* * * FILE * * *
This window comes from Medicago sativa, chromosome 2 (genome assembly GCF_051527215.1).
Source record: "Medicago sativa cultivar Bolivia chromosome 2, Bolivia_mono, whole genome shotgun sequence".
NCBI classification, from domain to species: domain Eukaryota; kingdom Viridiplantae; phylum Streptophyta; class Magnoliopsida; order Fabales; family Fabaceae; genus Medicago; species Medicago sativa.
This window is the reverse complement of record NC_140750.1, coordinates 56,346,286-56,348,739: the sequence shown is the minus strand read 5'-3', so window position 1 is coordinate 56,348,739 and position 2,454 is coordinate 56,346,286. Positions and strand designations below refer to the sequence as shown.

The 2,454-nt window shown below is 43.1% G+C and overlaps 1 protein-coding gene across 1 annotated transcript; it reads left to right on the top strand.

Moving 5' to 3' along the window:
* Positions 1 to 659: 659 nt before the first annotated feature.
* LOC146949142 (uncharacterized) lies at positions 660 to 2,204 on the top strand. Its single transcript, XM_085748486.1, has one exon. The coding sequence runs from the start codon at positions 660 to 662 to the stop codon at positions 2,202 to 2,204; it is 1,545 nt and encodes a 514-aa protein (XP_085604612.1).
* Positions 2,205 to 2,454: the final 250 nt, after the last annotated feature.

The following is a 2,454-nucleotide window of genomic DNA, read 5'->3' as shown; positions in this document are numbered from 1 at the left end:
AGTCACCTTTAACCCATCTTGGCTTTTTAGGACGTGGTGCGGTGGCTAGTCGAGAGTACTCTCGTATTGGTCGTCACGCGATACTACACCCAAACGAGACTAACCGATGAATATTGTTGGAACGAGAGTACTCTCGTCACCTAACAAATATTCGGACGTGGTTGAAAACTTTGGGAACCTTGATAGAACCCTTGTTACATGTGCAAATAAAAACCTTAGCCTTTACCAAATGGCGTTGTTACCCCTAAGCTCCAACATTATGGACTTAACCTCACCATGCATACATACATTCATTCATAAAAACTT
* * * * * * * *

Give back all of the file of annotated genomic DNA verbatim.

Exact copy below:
This window comes from Medicago sativa, chromosome 2 (genome assembly GCF_051527215.1).
Source record: "Medicago sativa cultivar Bolivia chromosome 2, Bolivia_mono, whole genome shotgun sequence".
NCBI classification, from domain to species: domain Eukaryota; kingdom Viridiplantae; phylum Streptophyta; class Magnoliopsida; order Fabales; family Fabaceae; genus Medicago; species Medicago sativa.
This window is the reverse complement of record NC_140750.1, coordinates 56,346,286-56,348,739: the sequence shown is the minus strand read 5'-3', so window position 1 is coordinate 56,348,739 and position 2,454 is coordinate 56,346,286. Positions and strand designations below refer to the sequence as shown.

The 2,454-nt window shown below is 43.1% G+C and overlaps 1 protein-coding gene across 1 annotated transcript; it reads left to right on the top strand.

Moving 5' to 3' along the window:
* Positions 1 to 659: 659 nt before the first annotated feature.
* LOC146949142 (uncharacterized) lies at positions 660 to 2,204 on the top strand. Its single transcript, XM_085748486.1, has one exon. The coding sequence runs from the start codon at positions 660 to 662 to the stop codon at positions 2,202 to 2,204; it is 1,545 nt and encodes a 514-aa protein (XP_085604612.1).
* Positions 2,205 to 2,454: the final 250 nt, after the last annotated feature.

The following is a 2,454-nucleotide window of genomic DNA, read 5'->3' as shown; positions in this document are numbered from 1 at the left end:
AGTCACCTTTAACCCATCTTGGCTTTTTAGGACGTGGTGCGGTGGCTAGTCGAGAGTACTCTCGTATTGGTCGTCACGCGATACTACACCCAAACGAGACTAACCGATGAATATTGTTGGAACGAGAGTACTCTCGTCACCTAACAAATATTCGGACGTGGTTGAAAACTTTGGGAACCTTGATAGAACCCTTGTTACATGTGCAAATAAAAACCTTAGCCTTTACCAAATGGCGTTGTTACCCCTAAGCTCCAACATTATGGACTTAACCTCACCATGCATACATACATTCATTCATAAAAACTT